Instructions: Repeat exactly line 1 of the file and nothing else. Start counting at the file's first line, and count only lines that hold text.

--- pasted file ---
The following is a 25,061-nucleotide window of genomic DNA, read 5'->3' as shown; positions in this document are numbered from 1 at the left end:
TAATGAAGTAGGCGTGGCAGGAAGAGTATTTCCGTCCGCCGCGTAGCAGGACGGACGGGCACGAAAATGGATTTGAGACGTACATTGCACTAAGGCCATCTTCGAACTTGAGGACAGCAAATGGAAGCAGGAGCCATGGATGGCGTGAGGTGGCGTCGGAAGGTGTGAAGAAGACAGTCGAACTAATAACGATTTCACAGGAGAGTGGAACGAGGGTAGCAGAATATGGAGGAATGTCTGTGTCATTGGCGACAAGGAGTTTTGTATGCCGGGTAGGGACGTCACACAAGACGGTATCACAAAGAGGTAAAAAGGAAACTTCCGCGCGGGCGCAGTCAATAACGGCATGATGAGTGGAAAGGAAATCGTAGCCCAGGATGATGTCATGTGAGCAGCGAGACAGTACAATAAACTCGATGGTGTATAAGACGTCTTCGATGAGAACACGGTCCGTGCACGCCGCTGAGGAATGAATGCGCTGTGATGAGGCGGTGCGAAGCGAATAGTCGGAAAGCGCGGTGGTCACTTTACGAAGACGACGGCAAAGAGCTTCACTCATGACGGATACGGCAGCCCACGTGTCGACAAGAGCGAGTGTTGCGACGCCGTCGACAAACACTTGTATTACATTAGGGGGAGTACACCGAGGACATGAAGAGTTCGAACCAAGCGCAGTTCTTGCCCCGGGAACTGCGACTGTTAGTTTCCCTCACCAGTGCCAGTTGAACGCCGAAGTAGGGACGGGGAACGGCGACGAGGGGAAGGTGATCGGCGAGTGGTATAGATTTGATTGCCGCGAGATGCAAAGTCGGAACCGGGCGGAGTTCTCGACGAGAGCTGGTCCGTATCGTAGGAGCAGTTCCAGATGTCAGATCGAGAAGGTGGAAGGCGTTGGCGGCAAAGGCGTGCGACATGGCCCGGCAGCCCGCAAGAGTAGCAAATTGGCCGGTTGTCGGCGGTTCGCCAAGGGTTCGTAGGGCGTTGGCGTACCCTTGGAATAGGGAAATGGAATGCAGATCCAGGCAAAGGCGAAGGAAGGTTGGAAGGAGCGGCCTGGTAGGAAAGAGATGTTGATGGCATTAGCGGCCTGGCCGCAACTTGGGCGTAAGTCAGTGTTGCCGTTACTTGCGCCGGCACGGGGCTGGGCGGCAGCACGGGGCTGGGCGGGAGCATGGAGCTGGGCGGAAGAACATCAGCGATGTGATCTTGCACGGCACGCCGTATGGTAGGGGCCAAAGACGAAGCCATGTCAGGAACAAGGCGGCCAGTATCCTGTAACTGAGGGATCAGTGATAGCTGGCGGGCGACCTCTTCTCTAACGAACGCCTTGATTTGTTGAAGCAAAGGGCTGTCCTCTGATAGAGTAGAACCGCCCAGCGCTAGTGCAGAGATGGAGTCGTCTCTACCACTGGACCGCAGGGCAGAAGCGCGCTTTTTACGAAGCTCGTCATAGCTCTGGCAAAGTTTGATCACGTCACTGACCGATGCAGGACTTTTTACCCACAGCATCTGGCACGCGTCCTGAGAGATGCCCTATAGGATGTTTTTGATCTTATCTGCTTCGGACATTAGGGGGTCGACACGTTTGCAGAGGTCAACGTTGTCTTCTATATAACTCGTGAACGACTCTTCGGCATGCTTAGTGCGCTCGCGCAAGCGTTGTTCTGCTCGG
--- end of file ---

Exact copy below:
The following is a 25,061-nucleotide window of genomic DNA, read 5'->3' as shown; positions in this document are numbered from 1 at the left end: